Strategy for the Royal Hall

tis  Exterior of Harrogate Theatre.  1011034c.
tis Exterior of Harrogate Theatre. 1011034c.

The Royal Hall will be available for community groups to use on 30 nights a year if its management is taken over by Harrogate Theatre.

The Theatre Board has outlined its strategy for running the Royal Hall if it is selected as the preferred bidder by Harrogate Council.

It promises community groups a guaranteed number of nights, and says it will hold prices for the next five years at £1,600 a night, £150 cheaper than at present.

There would be 200 performances a year in total in the Royal Hall, offering a mixed programme of national and international performing arts.

Harrogate International Festival, which uses the Royal Hall for the majority of its events will be classed as a priority client, to ensure its dates are protected.

A community panel will also be established to advise on programming.

There will be new all day access to the Royal Hall, and catering available on site. Schools would be encouraged to visit, with an interactive heritage museum in the building.

Theatre Board chairman, Coun Jim Clark said: “We have made a commitment to providing access to the general public to experience the Royal Hall. We might have volunteers giving tours. It is very disappointing that people can’t just go in when they want, and enjoy this fabulous building and have a coffee.”

He also stressed the importance of giving amateur groups the chance to use the Royal Hall.

“It’s the right thing to do, they have raised money in the past to restore the Royal Hall and they are the people who cherish it. We recognise the rich amateur culture in Harrogate, and it’s also good business sense too to involve them.”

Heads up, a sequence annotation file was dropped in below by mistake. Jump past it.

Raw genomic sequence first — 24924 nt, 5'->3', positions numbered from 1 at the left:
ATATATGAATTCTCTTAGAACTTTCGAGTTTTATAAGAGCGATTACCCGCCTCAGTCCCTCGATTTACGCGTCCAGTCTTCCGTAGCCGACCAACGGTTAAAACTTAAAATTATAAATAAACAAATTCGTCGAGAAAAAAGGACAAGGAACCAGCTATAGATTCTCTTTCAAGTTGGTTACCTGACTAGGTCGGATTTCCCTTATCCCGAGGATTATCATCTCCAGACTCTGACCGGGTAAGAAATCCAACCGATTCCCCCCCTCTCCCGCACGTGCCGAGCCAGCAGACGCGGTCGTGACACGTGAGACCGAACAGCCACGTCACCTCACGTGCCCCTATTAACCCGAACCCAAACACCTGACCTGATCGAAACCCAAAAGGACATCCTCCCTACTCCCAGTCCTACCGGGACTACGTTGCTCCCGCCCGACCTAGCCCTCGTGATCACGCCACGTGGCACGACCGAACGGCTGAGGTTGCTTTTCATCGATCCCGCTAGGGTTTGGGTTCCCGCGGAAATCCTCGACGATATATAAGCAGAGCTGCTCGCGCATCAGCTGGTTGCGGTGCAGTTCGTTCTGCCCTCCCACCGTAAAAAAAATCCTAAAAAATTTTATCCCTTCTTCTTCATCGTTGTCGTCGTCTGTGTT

The Royal Hall is currently run by the Harrogate International Centre, and it has been revealed it is losing £1,000 a day.

Harrogate Council will consider the Theatre’s bid to take on the management of the Royal Hall at its Cabinet meeting next Wednesday.

The theatre is proposing it takes on a 25 year lease and receives a grant from the council of £200,000 in year one, £120,000 in year two, and £100,000 each year after that.

If the bid goes ahead, the theatre will take over the responsibility for the Royal Hall from next April, but will start programming for both venues straight away.

Coun Clark said: “We are qualified to run the Royal Hall. In the last five years we have taken the theatre from the brink of bankruptcy to be the best community theatre in the North of England, delivering surpluses every year.”

The Royal Hall underwent a £10m refurbishment with the public part of the fundraising led by the late Lilian Mina. But there has been criticism that it has not been fully used since it reopened, and community groups have been priced out of the building.

Coun Clark hopes the community prices can be reduced even more, if the business plan is successful.

Coun Clark said: “This is what Lilian would have wanted, to see full use of the building, and it would have happened before now if she were still alive.”